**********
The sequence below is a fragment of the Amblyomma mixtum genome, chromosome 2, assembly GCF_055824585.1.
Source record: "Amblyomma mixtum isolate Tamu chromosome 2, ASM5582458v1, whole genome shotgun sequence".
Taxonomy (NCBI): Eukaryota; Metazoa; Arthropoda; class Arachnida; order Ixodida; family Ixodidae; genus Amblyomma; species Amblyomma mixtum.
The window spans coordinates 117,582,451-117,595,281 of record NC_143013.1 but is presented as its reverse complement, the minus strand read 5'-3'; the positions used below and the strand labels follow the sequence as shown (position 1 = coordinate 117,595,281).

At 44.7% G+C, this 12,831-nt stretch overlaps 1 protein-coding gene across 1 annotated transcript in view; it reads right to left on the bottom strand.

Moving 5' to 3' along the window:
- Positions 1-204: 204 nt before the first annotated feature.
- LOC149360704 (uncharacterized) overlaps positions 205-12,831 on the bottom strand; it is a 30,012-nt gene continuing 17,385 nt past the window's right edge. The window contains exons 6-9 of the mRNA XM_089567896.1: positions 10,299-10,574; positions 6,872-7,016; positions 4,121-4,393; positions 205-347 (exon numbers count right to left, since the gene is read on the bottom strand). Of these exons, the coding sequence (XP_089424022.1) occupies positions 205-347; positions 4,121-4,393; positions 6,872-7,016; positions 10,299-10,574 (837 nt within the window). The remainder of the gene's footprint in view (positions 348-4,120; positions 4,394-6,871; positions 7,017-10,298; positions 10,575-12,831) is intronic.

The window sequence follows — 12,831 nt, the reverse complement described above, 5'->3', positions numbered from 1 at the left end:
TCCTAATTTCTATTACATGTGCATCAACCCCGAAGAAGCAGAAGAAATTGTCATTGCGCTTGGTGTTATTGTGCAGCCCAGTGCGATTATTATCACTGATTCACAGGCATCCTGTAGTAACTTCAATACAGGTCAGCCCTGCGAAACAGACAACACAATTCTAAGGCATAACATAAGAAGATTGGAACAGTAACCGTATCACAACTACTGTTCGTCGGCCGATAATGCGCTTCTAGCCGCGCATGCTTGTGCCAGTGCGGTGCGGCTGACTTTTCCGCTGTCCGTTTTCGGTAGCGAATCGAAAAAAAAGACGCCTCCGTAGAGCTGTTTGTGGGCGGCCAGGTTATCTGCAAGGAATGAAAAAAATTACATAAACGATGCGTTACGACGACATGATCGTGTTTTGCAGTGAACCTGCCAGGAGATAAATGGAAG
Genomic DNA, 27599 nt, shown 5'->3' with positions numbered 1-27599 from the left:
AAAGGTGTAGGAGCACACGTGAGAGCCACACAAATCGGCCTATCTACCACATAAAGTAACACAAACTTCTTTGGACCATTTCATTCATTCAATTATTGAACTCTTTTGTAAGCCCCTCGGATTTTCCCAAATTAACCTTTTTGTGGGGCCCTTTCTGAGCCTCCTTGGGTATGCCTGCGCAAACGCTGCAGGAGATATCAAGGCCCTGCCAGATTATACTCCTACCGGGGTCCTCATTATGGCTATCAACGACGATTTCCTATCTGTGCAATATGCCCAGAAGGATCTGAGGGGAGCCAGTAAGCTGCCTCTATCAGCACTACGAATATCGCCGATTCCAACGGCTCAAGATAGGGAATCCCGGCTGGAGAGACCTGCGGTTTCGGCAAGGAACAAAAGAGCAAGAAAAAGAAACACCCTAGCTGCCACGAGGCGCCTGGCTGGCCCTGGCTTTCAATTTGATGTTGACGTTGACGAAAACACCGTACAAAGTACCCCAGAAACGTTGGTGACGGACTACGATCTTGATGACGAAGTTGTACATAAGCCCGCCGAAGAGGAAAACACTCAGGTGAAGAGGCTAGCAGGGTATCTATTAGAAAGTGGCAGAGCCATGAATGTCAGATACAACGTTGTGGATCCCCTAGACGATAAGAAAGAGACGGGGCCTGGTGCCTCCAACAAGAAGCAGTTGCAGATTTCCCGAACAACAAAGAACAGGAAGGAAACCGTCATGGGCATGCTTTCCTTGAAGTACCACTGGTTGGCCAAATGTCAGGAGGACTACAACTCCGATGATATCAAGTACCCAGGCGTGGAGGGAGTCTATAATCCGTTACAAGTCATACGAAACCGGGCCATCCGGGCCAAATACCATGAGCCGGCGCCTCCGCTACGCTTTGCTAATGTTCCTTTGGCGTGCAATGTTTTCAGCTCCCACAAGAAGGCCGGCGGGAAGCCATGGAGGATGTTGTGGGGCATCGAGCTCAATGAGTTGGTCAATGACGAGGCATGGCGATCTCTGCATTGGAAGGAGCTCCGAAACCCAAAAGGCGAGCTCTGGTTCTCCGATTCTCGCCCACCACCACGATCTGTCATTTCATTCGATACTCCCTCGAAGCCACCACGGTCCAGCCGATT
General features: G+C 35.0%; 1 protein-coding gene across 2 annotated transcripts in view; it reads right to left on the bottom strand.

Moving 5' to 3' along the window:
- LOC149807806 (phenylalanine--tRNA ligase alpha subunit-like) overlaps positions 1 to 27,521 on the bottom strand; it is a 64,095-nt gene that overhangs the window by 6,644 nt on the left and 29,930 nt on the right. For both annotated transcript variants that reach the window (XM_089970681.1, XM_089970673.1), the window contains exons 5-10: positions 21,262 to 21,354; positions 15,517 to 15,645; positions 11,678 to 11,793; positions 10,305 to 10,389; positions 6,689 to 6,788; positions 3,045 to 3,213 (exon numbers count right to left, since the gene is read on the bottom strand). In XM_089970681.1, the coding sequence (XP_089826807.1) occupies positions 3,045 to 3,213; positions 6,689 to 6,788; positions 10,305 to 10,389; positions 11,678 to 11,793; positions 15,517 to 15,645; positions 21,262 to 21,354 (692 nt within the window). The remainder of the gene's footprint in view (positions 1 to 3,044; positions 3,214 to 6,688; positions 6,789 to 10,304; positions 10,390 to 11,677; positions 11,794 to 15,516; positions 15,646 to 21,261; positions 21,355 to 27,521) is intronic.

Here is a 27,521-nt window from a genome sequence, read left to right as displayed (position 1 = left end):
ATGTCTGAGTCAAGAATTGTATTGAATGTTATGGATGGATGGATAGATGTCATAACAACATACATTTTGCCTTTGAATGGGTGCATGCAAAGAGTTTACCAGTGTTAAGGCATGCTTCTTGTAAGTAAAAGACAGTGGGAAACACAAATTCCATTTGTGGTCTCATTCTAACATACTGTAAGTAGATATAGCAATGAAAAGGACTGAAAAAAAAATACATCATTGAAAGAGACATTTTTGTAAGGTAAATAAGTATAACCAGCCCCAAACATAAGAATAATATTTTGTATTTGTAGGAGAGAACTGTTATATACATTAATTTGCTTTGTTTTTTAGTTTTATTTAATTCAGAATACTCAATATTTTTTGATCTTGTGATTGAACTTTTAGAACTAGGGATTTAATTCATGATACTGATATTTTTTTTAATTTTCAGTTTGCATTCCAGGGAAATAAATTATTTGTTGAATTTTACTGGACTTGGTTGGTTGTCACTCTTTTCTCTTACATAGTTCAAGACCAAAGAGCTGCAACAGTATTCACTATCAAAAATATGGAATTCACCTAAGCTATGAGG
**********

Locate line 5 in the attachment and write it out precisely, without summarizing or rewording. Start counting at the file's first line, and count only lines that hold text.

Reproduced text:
At 44.7% G+C, this 12,831-nt stretch overlaps 1 protein-coding gene across 1 annotated transcript in view; it reads right to left on the bottom strand.